w3rrd Woe, dooshbags can detect buttholes. Who'd a thunk it.


Great modern and classic balance!


NicholasMaher w3rrd It's a title. With a meaning you clearly understood. Whether its possible or not. You got it. So it makes sense. Hence the reason for these pictures.


curious , if he is really into autox, does he run a better bolstered seat for the events?


so speedhunters is just covering the cars that have been on drive a long time ago? first the vette now this?


You can get a lot wider lol. C6's run 345's stock.


"When you can black marks from the exit of one corner to the breaking zone of the next, then you have enough power"


NicholasMaher Mike Garrett
Yeah, but it sounds repetitive (even if it technically isnt) to say "NASCAR car" so most people just calls them NASCAR's.


EricFrentress Mike Garrett It may sound repetitive as you say, though, technically and actually it's not. It's really just willfully dropping your level of literacy. When is that good?  The term is used correctly in 2 other instances in the article. The headline as used in this article sounds awkward anyway.
Imagine this as a better headline: A NASCAR Heart




Excellent! There is simply nothing to improve on this car!


So it's killing me......what does the Roush motor actually rev to?


Pwain Probably 9k or so


Pwain Mike said he dialed the redline down a bit because he doesn't quite have the budget to rebuild engines as much a NASCAR team does :)


@Pooft Lee Yep haha.


JeremieThompson I love those /drive videos, but I'm not sure how two out of the the hundreds of cars we've featured means "just".


dangina Yes he does, he actually has a few different racing seats he swaps in for events.


Jun Imai Yes it does.


Mike Garrett JeremieThompson sorry that does read kinda harsh, just 2 big muscle cars back to back from the same season.


dangina Did think that too. I love the look and think this car is perfect but I'm sure it generates enough G's for those seats to feel flat and slippery. Swapping fixed back buckets would be no issue tho for a guy who runds two engine / trans setups


NicholasMaher Mike Garrett Nicholas that's just anal. I am certain most readers are both aware of the NASCAR acronym and with the common useage as in this post.


Pancakes NicholasMaher Mike Garrett If you have an attention span that allows you to read more than 2 sentences, which does not seem to be the case, you could have discovered that I had already covered the acronym and the common misuse of it.
Here we go again for the hard of reading: I am fully aware that many (not all) readers know what NASCAR is, and that they know the CAR in it does not mean car as in automobile. Yet many use the term as if the CAR means car.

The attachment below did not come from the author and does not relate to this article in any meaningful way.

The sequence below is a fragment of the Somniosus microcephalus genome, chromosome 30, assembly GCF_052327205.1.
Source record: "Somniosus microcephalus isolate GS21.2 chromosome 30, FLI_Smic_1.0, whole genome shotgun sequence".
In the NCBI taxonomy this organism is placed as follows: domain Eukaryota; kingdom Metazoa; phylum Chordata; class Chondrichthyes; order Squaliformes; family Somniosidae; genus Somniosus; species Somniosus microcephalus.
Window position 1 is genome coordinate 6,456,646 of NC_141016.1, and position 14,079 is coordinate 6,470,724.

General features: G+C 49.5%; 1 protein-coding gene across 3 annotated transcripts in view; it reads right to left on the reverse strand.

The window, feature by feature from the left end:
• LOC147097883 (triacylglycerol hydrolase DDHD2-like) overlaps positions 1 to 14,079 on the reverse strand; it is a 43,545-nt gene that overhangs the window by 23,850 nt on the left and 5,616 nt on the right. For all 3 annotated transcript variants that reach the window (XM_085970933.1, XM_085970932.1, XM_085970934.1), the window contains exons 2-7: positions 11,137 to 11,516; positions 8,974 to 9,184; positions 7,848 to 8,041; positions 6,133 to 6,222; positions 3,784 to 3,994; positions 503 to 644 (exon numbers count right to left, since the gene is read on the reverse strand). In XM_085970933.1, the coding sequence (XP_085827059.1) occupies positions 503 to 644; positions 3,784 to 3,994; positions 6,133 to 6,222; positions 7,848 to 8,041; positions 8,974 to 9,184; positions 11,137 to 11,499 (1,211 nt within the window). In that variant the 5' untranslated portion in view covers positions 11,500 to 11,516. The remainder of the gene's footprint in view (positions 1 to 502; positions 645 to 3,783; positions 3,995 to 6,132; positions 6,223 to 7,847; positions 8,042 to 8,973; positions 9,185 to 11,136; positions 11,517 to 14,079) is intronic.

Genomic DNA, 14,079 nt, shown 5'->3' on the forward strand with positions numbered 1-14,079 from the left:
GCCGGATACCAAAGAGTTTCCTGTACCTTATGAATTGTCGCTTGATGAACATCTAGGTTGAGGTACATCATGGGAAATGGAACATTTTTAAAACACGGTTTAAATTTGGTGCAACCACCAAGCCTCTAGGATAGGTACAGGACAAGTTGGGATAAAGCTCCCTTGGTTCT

It doesn't.
The many people who use the term incorrectly do so out out of ignorance or in an apparently misguided desire to lower their level of literacy so that the CAR in NASCAR means car.
It doesn't.
Many people using a term incorrectly (any term) or spelling a word wrongly doesn't make their misuse or misspelling correct no matter how many times they do so.


Cool car, cool guy, cool article. Well done!


Bad ass write up Mike Garrett, on a badass car built by a badass dude.  I'm tired of all the ftards on the webs thinking they know it all and always trying to correct people.  If you're that badass, correcting writers about usage of "NASCAR", seriously you wouldn't be on here writing anything.  You'd be building the badass shit for people to drool over.  Sigh.  Too much ftards up in the world trying to prove it all.  Other than that, please more badass cars.


NicholasMaher  your rant on the usage of the word NASCAR makes me want to kick you in the NASCAR balls


LOVE this car! I think those 11 inch wide wheels really set the look as well, providing what I think is an awesome functional/aggressive stance. Not to mention the suspension work too! I like that he uses the car not just for autocross but for street as well.

On another note, I am looking at getting started on taking a few shots of cars for myself and maybe starting a page eventually. I was wondering what common camera/lens setups you most commonly use? Where should I start with the first things to get me going?




Seeing as though you couldn't offer us all a ride, next time take a go pro and get live sound and video please!


Fantastic car, congratulations! What is the paint color code?


Maybe Speedhunters should consider doing a collab with Hoonigans, seeing how this car got featured on Daily Transmission yesterday... Just a thought, though, for the videos only I mean.